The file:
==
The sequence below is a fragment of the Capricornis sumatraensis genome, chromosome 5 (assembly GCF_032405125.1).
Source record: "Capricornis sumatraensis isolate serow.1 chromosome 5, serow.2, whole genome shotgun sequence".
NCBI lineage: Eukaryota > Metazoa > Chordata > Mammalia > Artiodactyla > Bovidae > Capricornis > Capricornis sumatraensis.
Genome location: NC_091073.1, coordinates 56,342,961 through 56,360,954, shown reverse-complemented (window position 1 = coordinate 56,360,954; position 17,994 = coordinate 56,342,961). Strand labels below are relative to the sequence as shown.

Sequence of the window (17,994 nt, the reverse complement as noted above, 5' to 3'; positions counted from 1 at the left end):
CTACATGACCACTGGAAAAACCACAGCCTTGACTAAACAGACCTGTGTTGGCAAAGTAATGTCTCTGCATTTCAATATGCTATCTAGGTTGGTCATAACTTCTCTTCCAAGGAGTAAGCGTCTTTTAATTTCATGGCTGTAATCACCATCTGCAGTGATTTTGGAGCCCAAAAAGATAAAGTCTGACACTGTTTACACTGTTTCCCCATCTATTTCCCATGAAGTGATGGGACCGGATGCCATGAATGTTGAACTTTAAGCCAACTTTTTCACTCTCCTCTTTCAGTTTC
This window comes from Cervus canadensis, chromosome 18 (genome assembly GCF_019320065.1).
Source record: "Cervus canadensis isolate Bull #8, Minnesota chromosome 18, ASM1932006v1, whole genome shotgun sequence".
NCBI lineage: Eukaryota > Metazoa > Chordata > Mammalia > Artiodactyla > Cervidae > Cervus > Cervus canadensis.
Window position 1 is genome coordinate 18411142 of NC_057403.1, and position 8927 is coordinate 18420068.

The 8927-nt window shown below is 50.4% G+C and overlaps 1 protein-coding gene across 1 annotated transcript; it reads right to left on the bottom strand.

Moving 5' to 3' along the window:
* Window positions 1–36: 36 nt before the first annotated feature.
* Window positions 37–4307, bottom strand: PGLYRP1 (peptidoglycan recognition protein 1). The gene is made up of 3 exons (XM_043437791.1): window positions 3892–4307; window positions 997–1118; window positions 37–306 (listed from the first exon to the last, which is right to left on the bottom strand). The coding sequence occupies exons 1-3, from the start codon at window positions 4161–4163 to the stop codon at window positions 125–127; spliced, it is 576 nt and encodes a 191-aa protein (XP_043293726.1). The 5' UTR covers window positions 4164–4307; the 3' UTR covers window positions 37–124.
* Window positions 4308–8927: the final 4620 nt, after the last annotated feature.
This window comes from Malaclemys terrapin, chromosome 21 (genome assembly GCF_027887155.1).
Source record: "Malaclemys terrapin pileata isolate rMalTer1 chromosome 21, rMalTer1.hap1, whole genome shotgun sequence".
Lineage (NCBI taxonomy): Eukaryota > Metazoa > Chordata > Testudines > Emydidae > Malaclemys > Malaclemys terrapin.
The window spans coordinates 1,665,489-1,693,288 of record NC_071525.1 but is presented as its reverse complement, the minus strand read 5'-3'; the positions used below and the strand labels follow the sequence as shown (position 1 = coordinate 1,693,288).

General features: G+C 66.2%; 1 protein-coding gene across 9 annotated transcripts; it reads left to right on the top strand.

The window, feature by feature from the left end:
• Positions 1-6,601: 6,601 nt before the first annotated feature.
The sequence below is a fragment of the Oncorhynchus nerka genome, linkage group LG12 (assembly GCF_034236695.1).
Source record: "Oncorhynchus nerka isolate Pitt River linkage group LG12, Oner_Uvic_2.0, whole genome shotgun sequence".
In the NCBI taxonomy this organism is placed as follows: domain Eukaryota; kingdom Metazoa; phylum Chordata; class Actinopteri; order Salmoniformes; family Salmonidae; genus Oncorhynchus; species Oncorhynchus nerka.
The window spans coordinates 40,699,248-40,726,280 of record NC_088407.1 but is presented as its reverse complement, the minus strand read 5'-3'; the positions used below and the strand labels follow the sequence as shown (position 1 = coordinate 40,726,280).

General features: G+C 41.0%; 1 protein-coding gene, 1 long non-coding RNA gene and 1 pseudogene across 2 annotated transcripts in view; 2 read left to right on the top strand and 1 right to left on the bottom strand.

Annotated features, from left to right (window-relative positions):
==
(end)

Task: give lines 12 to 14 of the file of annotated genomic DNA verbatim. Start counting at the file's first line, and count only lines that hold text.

Moving 5' to 3' along the window:
* Window positions 1–36: 36 nt before the first annotated feature.
* Window positions 37–4307, bottom strand: PGLYRP1 (peptidoglycan recognition protein 1). The gene is made up of 3 exons (XM_043437791.1): window positions 3892–4307; window positions 997–1118; window positions 37–306 (listed from the first exon to the last, which is right to left on the bottom strand). The coding sequence occupies exons 1-3, from the start codon at window positions 4161–4163 to the stop codon at window positions 125–127; spliced, it is 576 nt and encodes a 191-aa protein (XP_043293726.1). The 5' UTR covers window positions 4164–4307; the 3' UTR covers window positions 37–124.